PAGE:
It’s been more than a hundred years since World Women’s Day was introduced. However, the concept of gender equity still has a long way to go to become a universal principle of law and accepted in practice.
To support the process, the Agenda 2030, the new European Consensus on Development Policy and the German Sustainability Strategy highlight how critical the strive for gender equity is for sustainable development efforts in partner countries.
On the occasion of the 2018 World Women’s Day, GIZ ran its 10th Gender Week. It proved to be an excellent opportunity for colleagues from around the world to network and to exchange on the subject.
On 8 March the Sector Project Agricultural Trade and Value Chains held the event Women in Agricultural Value Chains: Experiences, Impacts & Commitments for the Future in Bonn. The new Gender Guide for Practitioners of the Global Programme Green Innovation Centres for the Agriculture and Food Sector was presented. The global programme’s indicators — defined for all countries where the global programme is active — measure the involvement of women. To advance on active inclusion and to generally promote more gender-sensitive development in the partner countries, however, practitioners within the Green Innovation Centres will need more assistance with carrying out gender-related activities in a sustainable fashion. The new guide therefore aims to support practitioners of the Green Innovation Centres in strengthening the integration of gender aspects in their activities.
Experts from IFPRI, KIT Amsterdam and Michigan State University presented their experiences with the integration of gender aspects into agricultural value chains from different parts of the world.
The collaborative platform for gender research
Rhiannon Pyburn of IFPRI/KIT Sustainable Economic Development demonstrated the purpose of the collaborative platform for gender research the CGIAR launched in January 2017. It is hosted at the CGIAR Research Programs on Policies, Institutions, and Markets (PIM), serving all their 12 research programs and 15 CGIAR Centres. It aims to:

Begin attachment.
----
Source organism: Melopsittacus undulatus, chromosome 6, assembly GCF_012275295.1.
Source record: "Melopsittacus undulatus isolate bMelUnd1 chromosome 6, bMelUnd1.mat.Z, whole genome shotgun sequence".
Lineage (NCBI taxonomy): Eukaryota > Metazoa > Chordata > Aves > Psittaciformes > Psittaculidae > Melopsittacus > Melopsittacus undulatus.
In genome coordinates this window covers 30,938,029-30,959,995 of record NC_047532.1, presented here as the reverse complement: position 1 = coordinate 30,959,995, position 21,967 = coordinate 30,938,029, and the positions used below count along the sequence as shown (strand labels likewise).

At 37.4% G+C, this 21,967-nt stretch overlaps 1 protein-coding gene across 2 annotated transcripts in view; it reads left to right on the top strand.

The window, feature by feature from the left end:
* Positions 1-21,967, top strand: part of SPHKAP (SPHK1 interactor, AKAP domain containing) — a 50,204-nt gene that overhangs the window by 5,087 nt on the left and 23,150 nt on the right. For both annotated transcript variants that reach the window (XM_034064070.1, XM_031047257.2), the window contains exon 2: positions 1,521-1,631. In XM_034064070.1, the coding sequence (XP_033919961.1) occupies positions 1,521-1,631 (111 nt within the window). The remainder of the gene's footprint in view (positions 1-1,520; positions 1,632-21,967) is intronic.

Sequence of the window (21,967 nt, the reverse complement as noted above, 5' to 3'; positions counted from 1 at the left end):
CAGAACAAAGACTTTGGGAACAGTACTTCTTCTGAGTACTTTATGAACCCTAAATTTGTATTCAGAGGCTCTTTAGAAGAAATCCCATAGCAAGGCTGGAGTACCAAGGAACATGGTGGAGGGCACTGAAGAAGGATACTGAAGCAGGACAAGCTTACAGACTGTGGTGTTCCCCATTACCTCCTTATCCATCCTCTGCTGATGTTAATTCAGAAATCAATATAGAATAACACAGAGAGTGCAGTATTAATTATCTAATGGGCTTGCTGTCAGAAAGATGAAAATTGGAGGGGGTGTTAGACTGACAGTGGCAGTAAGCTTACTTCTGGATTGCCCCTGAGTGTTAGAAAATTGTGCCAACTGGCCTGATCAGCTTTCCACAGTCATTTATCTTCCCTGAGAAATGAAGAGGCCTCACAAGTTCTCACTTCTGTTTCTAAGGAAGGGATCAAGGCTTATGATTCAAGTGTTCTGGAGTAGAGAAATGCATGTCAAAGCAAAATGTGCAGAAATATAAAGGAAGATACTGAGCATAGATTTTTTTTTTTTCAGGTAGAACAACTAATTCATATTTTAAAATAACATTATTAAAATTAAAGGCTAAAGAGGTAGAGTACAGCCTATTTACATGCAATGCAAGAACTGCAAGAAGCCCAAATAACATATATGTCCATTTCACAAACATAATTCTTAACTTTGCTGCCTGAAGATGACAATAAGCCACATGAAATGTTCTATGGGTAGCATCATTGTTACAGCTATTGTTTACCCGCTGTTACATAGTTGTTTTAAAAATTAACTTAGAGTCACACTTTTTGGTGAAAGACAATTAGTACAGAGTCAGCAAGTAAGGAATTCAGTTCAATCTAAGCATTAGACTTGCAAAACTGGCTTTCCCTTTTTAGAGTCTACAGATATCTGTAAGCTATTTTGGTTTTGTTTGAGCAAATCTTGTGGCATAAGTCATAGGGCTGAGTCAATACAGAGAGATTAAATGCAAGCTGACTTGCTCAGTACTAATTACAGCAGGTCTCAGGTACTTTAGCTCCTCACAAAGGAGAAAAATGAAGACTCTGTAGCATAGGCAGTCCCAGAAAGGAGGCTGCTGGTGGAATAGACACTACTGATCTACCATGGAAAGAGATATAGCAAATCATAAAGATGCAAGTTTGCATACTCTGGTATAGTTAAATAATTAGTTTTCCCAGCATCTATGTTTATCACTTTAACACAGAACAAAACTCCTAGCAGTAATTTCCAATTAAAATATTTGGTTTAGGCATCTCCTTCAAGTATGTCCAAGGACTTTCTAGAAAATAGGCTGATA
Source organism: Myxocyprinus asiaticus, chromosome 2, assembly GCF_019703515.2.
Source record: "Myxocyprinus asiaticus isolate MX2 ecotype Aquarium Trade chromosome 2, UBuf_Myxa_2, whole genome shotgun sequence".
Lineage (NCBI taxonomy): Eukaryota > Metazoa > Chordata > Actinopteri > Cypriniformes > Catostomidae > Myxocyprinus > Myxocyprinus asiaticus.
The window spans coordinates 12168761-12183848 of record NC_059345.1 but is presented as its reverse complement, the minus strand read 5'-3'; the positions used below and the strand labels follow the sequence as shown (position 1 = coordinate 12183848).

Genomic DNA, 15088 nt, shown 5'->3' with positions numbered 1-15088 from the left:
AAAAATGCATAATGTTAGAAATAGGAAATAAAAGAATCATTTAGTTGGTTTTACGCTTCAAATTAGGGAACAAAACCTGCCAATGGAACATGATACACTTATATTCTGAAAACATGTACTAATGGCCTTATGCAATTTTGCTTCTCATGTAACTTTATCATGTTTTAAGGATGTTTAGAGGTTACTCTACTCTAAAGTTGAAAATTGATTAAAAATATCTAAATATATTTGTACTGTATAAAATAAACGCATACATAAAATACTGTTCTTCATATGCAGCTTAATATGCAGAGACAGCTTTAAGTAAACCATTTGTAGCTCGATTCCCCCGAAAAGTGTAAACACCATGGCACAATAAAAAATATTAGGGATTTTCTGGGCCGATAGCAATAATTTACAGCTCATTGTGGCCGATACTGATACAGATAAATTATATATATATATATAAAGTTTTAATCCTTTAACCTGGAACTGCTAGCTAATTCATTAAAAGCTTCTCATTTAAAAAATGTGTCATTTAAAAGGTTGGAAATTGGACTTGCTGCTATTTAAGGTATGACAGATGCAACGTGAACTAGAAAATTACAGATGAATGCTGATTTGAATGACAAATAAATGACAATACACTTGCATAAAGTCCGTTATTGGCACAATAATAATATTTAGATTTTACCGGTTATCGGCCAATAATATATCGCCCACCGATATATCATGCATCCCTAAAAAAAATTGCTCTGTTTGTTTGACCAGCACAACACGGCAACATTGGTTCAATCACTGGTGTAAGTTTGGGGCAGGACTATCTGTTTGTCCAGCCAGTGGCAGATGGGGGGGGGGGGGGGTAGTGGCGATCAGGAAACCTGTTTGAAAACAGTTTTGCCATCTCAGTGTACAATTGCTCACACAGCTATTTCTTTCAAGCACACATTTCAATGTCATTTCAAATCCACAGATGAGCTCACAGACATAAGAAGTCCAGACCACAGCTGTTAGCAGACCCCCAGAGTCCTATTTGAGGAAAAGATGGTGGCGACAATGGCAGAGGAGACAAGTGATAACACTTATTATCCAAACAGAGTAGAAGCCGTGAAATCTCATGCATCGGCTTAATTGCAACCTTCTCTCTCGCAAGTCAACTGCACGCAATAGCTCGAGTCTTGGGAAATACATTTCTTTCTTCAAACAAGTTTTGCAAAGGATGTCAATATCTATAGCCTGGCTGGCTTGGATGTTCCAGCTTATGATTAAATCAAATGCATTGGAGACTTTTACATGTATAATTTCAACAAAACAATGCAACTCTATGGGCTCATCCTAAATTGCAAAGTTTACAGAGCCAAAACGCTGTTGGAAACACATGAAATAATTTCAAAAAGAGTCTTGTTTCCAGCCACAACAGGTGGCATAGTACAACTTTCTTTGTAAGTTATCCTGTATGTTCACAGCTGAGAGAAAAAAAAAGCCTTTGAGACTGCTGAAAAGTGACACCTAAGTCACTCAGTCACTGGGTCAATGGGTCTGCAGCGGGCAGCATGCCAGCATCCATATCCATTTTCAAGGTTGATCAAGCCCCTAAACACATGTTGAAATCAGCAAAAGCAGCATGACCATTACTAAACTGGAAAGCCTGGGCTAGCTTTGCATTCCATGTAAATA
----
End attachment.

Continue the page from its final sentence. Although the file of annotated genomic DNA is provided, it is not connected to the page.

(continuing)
- Increase the visibility and profile of gender research within CGIAR and internationally
- Raise the quality of CGIAR gender research
- Assess and progress on cross-CGIAR gender research priorities and identify gaps
- Foster and catalyze strategic partnerships
Among other aspects, the platform offers monthly webinars, a wide range of knowledge resources and information on upcoming gender-related events.
A comprehensive study by Michigan State University
The study that had been commissioned by GIZ assesses the role of women in agricultural value chains in nine African countries using national representative multi-year household data. For each country, the levels of employment and the extent to which sectoral employment has shifted in three employment categories were explored. First results show that while most African women work in farming, there are regional variations. Only very few women are engaged in agro-processing. The study also found that jobs for women in agricultural value chains often grow most rapidly in rural and not urban areas. Lastly, it also showed that, in contrast to the popular assumption, the average age of men and women in farming is not rising in the analyzed countries.
Video statements from the field
A highlight was the presentation of five videos from the partner countries, three of which are posted here:
A special role for German cooperation?
The event also provided an opportunity for an exchange between Hans-Joachim Preuss, Managing Director at GIZ, Stefan Schmitz, head of the BMZ subdivision directorate for Food, Agriculture and Rural Development, and gender experts from GIZ as well as other institutions with regard to previous experiences and challenges.
In particular, the role and commitment of German development cooperation in the field of gender was debated. Some pointed out that GIZ together with other German development cooperation actors needed to lead by example and this should include gender equity aspects as an essential part of their work. On a larger scale, it was important that gender remained a core theme of the political dialogue with partners.
The panelists agreed that gathering information was important to remain capable of acting and developing policies. Many myths had evolved because data had not been updated. Considering this, the panelists concurred that it was essential to integrate gender-sensitive indicators in national surveys. Those indicators should also include empowerment indicators, such as whether women felt safe at their job and whether or not had a say in choosing their occupation.
From the data, it emerged that women not only require better access to the labour market but also the better prerequisites and greater liberty when it comes to switching occupations. Structural changes and urbanization provided women with the opportunity to establish empowerment hubs and find more formal employment. However, at present the majority of jobs was in the informal sector, 85-90%. If the efforts were suitable to stimulate income growth, then added purchasing power could provide opportunities in the formal sector — but everything was also dependent on demand and other factors such as technology.